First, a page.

“We challenged him this year on it. It’s to come back to Amarillo and be a leader. Being a leader’s not easy and it’s tough sometimes,” Williams says.

“His first year he [was] one of those guys that liked to joke around and he’s a prankster. He likes to have fun. And it’s tough but now I’m asking him to go on the other side of it and be an extension of the coaching staff and follow through with us.”

Williams has seen Grabowski get on a bike for 45 minutes after practice, watch video repeatedly, ask questions and encourage his teammates.

“[When] Joe speaks, all guys listen to him and that’s one of things that has really separated him,” Williams says. “This year he’s very confident in himself, he knows what it takes to win after winning the national championship last year and he expects nothing less than to win it again.”

Grabowski is vocal in the locker room, but the defenseman’s actions on the ice resonate more for his teammate Berrafato.

“He’s a guy that can lead with his voice but his biggest asset is he leads by example.” Berrafato says. “[He] not only says what to do but does it himself so I think that’s important in a leader.”

The goalkeeper remembers a Nov. 5 game when the team wasn’t playing well. Grabowski responded with an intermission speech, telling his teammates the Bulls needed to play better.

“He takes defeat very [hard],” Williams says. “He’s one of those guys that he wants to do everything, sometimes almost to a fault. He wants to do too much out there. He wants to make sure that his linemates are taken care of and [he] protects them and maybe covers for them on a bad read.

On his first shift after the intermission speech, Grabowski blocked a shot and then scored a goal, the game-winning tally over Lone Star, Berrafato says.

“If you ever get a chance to look at his eyes in the locker room just before a game, he’s focused,” Williams says. “He’s ready to go, he’s giving 110 percent for the next 60 minutes and [is] going to do whatever it takes to win.”

For the alternate captain Grabowski, that also entails helping his teammates and showing newer players how to act.

“When we’re on and off the ice as far as the way you act, the way you behave, the way you dress, the way you talk and your character,” Grabowski says.

“People won’t respect you unless you have a good character, so [I’m] trying to be a good person, a good leader and be a good teammate.”

Developing Into a goal scorer

When Grabowski was around three years old, his parents introduced him to hockey.

Grabowski, a Devils fan, skated for the Mercer Chiefs before joining the New Jersey Rockets — where he played from 2008-12. Over those four years, the defenseman totaled 40 points over 113 games.

In his first year with the Bulls, Grabowski appeared in 48 regular-season games, scored 18 points (2g, 16a) and finished with a plus-34 rating. His plus-34 rating was tied for eighth in the league.

In the playoffs, en route to the Robertson Cup Championship, Grabowski finished with three points (1g, 2a) and a plus-5 rating over 11 games.

Williams has seen Grabowski improve from the first time he laced up skates in Amarillo, but Williams is still trying to challenge the defender to trust his feet to close the gap.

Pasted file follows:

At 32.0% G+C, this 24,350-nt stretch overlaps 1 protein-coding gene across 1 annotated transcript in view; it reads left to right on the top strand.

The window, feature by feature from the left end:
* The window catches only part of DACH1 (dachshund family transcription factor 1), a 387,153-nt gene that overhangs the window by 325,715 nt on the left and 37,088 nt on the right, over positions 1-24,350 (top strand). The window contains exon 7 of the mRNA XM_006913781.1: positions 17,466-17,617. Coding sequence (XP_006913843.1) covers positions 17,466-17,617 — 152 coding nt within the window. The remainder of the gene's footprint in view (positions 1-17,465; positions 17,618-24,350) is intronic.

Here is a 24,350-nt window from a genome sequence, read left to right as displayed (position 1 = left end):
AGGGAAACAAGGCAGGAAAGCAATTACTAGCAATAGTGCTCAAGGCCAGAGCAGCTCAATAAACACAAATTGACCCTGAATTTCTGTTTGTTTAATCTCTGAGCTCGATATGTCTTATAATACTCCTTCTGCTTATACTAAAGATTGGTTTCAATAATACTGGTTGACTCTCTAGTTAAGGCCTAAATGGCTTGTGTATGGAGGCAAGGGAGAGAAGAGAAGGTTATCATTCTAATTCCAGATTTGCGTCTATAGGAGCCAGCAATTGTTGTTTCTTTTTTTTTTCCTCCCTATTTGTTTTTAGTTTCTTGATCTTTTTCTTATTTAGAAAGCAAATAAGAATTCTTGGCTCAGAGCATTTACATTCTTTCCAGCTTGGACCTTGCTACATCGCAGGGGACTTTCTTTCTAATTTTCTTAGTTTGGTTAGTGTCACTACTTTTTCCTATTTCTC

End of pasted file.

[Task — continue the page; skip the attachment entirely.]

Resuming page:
“He hasn’t even come close yet, I truly believe, of capping his potential,” Williams says. “It’s always challenging Joe to get outside his comfort zone, to reach outside of his own boundaries so that he continues to expand his game.”

Berrafato, who has played with Grabowski since 2012-13, says Grabowski transformed into the teams’ go-to defenseman.

“Last year he was an everyday player as well, but we had more good players around. This year he’s definitely the man on the back end and he’s our assistant captain and our leader especially. He is a high-end player in this league,” Berrafato says.

“Last year he was always a really good defender and this year he’s also a really good defender. But he has some offensive upside, which is nice to see.”

Now in his second year with the Bulls, Grabowski struggles to elaborate on what he loves most about playing for the Bulls.

“It’s been great. Starting out as healthy scratch in the beginning of the year was tough, but working through it translated to the later part of the year when it was really important [to] win games and I was in the lineup pretty much every night. So it’s just been a great experience,” Grabowski says.

“I love playing here and I love coach Williams. It’s a great organization, it’s a great town and everything.”

Committing To The Local School

A native of Lawrenceville, N.J., Grabowski grew up around 15 minutes away from Princeton, hanging around the campus and town when he was younger.

He’s even watched Princeton hockey before.

“It must’ve been when I was seven or eight, so about 10 years ago, I remember going to a game,” Grabowski says.

The 19-year-old doesn’t remember much about the game, and Princeton wasn’t on his mind.

Until two summers ago.

Grabowski played in a prospects tournament in Toronto with his former team, the New Jersey Rockets. After the tournament, Grabowski spoke to coach Bob Prier. Not too long after, Grabowski went back to see Princeton and left after giving a verbal commitment.

“It’ll be really great to be close to home. I’m really excited for my parents to be able to come and see every home game,” Grabowski says. “And I’m excited to start a new chapter in my life and play Division I college hockey.”

And when he returns home, Grabowski will have the chance to improve even more.

“There [aren’t] too many 6-foot-3, 19-year-old kids with his type of play-making ability and his mean streak,” Williams says.

“Being able to see him develop here is going to be huge and he has [a lot] of pro-like potential. He’s going to hopefully one day after college [be able] to play pro.”

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2 Comments

  1. elizabeth mehren

    WHAT A GREAT STORY!!!